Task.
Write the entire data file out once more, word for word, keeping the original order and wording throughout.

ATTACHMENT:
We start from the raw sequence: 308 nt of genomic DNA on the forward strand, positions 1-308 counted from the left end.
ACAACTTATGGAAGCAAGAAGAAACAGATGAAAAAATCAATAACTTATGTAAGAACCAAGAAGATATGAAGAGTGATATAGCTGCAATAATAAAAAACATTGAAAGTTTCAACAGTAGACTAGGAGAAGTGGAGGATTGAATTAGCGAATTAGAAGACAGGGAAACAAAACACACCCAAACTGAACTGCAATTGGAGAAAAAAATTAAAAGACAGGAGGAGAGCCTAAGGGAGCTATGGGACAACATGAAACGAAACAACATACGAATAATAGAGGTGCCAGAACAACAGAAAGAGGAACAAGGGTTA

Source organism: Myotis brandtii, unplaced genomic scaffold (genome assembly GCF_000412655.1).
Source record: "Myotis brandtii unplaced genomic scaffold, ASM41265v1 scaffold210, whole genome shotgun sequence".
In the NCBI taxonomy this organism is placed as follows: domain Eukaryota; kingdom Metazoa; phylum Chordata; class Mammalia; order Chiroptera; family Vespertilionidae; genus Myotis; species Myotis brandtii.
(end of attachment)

We start from the raw sequence: 308 nt of genomic DNA on the forward strand, positions 1-308 counted from the left end.
ACAACTTATGGAAGCAAGAAGAAACAGATGAAAAAATCAATAACTTATGTAAGAACCAAGAAGATATGAAGAGTGATATAGCTGCAATAATAAAAAACATTGAAAGTTTCAACAGTAGACTAGGAGAAGTGGAGGATTGAATTAGCGAATTAGAAGACAGGGAAACAAAACACACCCAAACTGAACTGCAATTGGAGAAAAAAATTAAAAGACAGGAGGAGAGCCTAAGGGAGCTATGGGACAACATGAAACGAAACAACATACGAATAATAGAGGTGCCAGAACAACAGAAAGAGGAACAAGGGTTA

Source organism: Myotis brandtii, unplaced genomic scaffold (genome assembly GCF_000412655.1).
Source record: "Myotis brandtii unplaced genomic scaffold, ASM41265v1 scaffold210, whole genome shotgun sequence".
In the NCBI taxonomy this organism is placed as follows: domain Eukaryota; kingdom Metazoa; phylum Chordata; class Mammalia; order Chiroptera; family Vespertilionidae; genus Myotis; species Myotis brandtii.